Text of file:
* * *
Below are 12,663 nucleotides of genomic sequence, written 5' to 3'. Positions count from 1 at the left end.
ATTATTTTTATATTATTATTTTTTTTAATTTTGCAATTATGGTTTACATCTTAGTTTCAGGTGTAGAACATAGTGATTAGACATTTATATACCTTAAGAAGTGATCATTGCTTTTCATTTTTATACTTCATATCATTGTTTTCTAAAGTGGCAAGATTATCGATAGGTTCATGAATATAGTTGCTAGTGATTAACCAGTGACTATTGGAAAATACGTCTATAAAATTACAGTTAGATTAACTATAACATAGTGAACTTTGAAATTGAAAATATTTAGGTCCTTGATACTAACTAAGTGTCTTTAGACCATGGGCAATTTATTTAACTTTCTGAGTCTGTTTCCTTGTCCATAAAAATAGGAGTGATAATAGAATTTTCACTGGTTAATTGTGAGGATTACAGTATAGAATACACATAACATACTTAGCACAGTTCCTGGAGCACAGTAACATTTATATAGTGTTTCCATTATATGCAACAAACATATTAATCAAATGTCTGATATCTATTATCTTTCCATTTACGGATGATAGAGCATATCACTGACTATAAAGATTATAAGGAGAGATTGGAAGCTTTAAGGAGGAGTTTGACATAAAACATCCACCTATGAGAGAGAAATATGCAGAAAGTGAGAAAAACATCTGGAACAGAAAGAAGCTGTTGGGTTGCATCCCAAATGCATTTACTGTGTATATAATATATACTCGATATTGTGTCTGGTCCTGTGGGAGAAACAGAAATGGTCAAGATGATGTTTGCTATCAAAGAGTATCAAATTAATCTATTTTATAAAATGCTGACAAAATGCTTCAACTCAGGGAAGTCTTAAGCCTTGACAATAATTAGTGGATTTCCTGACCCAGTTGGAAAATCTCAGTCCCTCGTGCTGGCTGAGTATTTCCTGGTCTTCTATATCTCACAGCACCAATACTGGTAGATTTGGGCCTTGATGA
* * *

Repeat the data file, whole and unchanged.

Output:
Below are 12,663 nucleotides of genomic sequence, written 5' to 3'. Positions count from 1 at the left end.
ATTATTTTTATATTATTATTTTTTTTAATTTTGCAATTATGGTTTACATCTTAGTTTCAGGTGTAGAACATAGTGATTAGACATTTATATACCTTAAGAAGTGATCATTGCTTTTCATTTTTATACTTCATATCATTGTTTTCTAAAGTGGCAAGATTATCGATAGGTTCATGAATATAGTTGCTAGTGATTAACCAGTGACTATTGGAAAATACGTCTATAAAATTACAGTTAGATTAACTATAACATAGTGAACTTTGAAATTGAAAATATTTAGGTCCTTGATACTAACTAAGTGTCTTTAGACCATGGGCAATTTATTTAACTTTCTGAGTCTGTTTCCTTGTCCATAAAAATAGGAGTGATAATAGAATTTTCACTGGTTAATTGTGAGGATTACAGTATAGAATACACATAACATACTTAGCACAGTTCCTGGAGCACAGTAACATTTATATAGTGTTTCCATTATATGCAACAAACATATTAATCAAATGTCTGATATCTATTATCTTTCCATTTACGGATGATAGAGCATATCACTGACTATAAAGATTATAAGGAGAGATTGGAAGCTTTAAGGAGGAGTTTGACATAAAACATCCACCTATGAGAGAGAAATATGCAGAAAGTGAGAAAAACATCTGGAACAGAAAGAAGCTGTTGGGTTGCATCCCAAATGCATTTACTGTGTATATAATATATACTCGATATTGTGTCTGGTCCTGTGGGAGAAACAGAAATGGTCAAGATGATGTTTGCTATCAAAGAGTATCAAATTAATCTATTTTATAAAATGCTGACAAAATGCTTCAACTCAGGGAAGTCTTAAGCCTTGACAATAATTAGTGGATTTCCTGACCCAGTTGGAAAATCTCAGTCCCTCGTGCTGGCTGAGTATTTCCTGGTCTTCTATATCTCACAGCACCAATACTGGTAGATTTGGGCCTTGATGA